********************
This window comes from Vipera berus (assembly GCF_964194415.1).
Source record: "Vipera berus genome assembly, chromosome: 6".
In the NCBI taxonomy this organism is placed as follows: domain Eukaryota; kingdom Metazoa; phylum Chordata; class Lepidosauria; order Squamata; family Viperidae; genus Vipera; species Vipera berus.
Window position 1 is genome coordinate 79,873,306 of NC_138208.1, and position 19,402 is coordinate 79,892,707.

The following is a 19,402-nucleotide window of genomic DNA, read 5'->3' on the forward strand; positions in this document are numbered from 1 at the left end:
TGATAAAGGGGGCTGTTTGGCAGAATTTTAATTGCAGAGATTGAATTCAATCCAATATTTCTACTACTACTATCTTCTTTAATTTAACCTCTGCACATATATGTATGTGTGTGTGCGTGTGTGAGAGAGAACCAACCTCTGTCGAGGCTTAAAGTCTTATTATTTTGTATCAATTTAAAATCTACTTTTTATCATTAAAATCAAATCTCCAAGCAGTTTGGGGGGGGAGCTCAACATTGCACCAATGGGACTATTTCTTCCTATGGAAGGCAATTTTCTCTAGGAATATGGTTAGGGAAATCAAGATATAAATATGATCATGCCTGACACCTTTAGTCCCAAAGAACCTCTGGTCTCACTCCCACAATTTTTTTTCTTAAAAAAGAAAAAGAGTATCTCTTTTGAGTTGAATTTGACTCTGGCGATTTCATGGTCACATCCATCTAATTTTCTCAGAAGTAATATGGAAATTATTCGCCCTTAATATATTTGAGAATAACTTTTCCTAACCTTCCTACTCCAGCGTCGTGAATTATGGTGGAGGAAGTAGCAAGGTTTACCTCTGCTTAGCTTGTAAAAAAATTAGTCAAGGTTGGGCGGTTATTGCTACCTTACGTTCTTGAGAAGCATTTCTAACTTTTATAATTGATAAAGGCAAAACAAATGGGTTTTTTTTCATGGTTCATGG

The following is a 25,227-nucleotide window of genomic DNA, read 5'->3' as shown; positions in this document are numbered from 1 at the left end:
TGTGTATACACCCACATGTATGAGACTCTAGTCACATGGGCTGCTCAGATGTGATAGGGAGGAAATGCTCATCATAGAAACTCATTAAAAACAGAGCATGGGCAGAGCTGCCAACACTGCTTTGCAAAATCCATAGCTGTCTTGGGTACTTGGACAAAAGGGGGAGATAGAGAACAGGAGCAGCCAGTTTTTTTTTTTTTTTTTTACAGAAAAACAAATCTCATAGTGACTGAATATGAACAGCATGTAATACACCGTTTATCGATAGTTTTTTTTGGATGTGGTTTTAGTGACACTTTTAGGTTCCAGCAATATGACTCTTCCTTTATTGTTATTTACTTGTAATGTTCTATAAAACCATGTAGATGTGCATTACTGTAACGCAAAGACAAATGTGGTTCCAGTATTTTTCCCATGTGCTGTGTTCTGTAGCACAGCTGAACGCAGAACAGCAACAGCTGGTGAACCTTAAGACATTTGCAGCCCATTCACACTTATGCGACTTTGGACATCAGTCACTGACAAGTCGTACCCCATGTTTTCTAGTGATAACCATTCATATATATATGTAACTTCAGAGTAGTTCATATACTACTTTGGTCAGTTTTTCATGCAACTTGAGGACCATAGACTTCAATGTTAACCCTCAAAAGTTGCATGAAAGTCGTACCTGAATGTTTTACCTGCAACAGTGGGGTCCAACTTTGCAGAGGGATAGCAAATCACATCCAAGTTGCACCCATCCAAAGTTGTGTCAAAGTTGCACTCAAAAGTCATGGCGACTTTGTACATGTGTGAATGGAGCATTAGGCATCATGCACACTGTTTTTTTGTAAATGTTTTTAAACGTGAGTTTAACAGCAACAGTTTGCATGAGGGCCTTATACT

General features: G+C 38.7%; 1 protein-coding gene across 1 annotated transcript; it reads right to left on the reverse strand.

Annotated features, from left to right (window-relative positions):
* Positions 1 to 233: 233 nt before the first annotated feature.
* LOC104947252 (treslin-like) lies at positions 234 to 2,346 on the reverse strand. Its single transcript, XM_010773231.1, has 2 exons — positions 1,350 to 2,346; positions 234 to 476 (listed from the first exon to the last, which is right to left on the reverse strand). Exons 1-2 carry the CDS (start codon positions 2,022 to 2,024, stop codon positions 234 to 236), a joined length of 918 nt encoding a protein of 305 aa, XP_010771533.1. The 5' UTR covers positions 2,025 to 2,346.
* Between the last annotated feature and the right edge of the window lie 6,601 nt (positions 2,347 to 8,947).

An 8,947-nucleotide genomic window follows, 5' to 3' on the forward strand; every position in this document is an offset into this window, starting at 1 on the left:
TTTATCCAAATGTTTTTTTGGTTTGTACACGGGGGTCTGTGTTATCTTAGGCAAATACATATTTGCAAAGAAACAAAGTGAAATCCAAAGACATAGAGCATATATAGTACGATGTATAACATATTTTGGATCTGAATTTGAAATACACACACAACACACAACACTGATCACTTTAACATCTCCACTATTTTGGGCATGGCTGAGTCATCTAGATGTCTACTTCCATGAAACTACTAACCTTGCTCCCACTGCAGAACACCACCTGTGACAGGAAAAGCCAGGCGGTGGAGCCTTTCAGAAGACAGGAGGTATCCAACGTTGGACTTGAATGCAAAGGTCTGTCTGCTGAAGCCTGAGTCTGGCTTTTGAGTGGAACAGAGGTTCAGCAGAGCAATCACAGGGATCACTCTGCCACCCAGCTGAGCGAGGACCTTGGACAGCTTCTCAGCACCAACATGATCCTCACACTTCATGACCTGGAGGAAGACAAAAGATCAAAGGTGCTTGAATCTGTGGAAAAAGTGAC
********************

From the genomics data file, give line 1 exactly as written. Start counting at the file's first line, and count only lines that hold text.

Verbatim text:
This window comes from Vipera berus (assembly GCF_964194415.1).